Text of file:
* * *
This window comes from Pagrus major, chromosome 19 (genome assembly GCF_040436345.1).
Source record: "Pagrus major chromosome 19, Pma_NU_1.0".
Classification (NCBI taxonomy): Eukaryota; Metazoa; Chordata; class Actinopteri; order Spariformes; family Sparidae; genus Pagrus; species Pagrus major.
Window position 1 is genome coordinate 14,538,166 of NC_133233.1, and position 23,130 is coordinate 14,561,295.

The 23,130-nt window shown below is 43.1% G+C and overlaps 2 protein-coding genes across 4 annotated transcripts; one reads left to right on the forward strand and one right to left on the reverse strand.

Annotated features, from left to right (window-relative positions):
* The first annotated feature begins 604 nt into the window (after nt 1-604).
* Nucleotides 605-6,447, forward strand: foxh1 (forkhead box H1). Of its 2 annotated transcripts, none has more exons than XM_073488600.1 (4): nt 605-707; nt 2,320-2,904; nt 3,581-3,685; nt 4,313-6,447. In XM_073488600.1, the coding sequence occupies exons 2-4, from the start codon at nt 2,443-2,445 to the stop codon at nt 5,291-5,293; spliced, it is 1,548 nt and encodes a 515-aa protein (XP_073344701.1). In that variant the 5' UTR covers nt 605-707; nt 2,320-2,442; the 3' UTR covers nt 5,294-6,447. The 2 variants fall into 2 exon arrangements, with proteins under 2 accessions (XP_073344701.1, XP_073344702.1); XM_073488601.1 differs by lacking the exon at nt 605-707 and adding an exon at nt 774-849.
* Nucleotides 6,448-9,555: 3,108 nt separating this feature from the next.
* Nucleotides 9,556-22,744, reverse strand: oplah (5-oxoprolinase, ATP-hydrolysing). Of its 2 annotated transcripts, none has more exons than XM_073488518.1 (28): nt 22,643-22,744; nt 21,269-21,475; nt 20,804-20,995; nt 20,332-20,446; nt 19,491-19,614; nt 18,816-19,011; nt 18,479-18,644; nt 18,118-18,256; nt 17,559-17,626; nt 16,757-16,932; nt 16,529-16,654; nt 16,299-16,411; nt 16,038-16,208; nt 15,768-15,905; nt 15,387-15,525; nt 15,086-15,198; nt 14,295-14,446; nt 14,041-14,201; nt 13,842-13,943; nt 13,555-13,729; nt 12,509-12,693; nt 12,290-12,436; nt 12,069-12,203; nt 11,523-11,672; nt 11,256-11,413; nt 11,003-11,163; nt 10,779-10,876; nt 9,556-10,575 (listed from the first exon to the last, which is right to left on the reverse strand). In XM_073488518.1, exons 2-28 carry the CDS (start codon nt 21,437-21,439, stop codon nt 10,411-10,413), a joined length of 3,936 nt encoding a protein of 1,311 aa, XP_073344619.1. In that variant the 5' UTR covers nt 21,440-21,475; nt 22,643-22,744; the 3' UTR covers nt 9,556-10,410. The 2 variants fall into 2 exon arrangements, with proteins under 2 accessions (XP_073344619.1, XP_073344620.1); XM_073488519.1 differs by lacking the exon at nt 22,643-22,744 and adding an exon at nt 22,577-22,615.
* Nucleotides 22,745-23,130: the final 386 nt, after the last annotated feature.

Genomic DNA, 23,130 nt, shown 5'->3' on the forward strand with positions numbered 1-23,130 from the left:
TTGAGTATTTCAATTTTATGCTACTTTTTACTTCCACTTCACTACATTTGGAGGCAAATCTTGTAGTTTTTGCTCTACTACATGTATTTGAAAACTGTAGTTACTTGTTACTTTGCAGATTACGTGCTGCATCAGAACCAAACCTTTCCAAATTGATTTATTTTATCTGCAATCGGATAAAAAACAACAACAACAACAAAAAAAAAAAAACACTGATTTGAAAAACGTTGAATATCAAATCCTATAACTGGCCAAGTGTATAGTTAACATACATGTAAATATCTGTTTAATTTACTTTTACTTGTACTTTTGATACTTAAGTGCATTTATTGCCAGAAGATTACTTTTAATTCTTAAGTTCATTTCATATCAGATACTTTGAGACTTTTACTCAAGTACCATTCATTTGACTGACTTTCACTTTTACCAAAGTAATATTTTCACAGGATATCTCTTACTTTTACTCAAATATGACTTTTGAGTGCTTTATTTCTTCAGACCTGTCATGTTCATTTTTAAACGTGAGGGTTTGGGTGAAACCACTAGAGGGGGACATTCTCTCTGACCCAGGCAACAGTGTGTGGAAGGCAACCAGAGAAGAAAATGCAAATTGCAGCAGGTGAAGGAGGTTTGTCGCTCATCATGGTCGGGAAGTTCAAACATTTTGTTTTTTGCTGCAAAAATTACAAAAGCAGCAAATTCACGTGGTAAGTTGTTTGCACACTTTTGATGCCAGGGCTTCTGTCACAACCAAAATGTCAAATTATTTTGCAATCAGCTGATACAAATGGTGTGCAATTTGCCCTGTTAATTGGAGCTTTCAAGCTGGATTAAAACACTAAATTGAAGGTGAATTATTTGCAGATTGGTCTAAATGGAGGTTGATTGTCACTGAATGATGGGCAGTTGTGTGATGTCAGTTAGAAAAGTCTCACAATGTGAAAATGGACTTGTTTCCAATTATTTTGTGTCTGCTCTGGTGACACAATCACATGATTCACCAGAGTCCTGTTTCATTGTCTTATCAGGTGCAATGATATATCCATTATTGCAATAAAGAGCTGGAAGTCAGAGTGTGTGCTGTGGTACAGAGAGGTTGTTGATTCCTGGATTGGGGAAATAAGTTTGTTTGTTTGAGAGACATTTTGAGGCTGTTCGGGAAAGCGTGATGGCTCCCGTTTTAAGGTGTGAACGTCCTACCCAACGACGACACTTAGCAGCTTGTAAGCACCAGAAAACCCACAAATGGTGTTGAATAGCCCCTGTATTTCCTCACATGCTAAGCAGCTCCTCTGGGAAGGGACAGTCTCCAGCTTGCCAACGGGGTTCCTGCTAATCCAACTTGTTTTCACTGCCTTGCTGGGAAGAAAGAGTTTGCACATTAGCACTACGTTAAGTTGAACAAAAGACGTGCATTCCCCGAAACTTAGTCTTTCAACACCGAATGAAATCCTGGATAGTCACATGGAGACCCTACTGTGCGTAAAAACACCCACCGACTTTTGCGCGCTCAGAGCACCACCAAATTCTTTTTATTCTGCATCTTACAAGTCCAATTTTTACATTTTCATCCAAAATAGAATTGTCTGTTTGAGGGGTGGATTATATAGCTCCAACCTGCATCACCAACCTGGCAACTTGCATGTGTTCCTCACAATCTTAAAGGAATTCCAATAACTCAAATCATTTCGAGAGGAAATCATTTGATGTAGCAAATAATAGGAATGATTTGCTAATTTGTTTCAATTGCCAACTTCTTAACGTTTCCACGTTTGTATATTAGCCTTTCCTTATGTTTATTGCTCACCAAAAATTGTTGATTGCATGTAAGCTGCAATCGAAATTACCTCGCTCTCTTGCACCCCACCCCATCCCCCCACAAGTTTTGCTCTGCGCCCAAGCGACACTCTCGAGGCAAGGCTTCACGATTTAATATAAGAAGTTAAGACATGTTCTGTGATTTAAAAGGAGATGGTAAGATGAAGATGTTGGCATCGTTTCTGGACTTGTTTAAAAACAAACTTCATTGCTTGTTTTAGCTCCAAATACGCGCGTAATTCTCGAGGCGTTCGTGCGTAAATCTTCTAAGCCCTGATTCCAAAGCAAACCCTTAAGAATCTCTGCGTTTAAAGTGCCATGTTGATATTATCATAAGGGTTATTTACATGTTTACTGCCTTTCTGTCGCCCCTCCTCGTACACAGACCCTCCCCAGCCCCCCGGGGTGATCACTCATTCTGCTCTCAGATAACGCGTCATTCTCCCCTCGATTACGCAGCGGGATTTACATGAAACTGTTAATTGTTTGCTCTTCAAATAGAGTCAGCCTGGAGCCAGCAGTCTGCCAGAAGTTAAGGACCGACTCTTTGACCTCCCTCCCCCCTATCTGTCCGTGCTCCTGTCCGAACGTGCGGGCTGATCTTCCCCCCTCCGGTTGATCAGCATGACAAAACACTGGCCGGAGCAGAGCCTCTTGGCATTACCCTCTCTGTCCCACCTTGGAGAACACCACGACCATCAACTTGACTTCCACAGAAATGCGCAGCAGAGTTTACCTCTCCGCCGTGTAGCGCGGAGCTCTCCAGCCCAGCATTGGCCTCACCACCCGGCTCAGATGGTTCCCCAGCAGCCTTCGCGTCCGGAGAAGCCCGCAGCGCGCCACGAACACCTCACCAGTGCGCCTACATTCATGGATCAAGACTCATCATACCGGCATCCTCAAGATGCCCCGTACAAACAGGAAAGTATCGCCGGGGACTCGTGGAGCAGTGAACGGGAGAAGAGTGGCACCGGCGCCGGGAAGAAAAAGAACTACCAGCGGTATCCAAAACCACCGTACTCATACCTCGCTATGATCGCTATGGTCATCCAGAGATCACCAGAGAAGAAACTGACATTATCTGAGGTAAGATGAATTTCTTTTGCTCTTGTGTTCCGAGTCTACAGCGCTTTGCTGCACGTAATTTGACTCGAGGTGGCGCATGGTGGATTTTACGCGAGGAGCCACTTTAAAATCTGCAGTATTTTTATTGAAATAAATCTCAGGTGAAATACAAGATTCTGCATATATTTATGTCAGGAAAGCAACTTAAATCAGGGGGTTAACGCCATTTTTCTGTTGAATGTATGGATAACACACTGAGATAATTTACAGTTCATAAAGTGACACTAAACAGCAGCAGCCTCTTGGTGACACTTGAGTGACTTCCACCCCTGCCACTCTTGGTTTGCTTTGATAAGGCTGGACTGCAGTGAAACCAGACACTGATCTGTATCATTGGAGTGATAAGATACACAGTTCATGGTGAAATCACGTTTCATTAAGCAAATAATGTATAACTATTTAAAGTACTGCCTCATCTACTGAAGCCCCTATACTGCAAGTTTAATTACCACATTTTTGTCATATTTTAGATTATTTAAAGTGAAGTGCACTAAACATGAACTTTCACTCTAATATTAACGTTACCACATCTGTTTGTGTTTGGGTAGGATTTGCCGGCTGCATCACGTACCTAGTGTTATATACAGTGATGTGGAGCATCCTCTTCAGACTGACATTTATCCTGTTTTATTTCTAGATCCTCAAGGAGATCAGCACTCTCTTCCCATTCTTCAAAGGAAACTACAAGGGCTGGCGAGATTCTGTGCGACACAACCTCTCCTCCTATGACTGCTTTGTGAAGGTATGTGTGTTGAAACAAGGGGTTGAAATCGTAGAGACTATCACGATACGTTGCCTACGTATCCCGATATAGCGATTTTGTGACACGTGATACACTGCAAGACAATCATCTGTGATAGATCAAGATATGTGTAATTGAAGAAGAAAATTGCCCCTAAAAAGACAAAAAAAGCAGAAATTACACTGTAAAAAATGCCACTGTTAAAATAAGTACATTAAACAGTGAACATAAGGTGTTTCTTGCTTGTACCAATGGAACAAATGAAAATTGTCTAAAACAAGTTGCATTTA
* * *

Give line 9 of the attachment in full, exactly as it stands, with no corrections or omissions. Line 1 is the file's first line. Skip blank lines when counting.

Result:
* Nucleotides 6,448-9,555: 3,108 nt separating this feature from the next.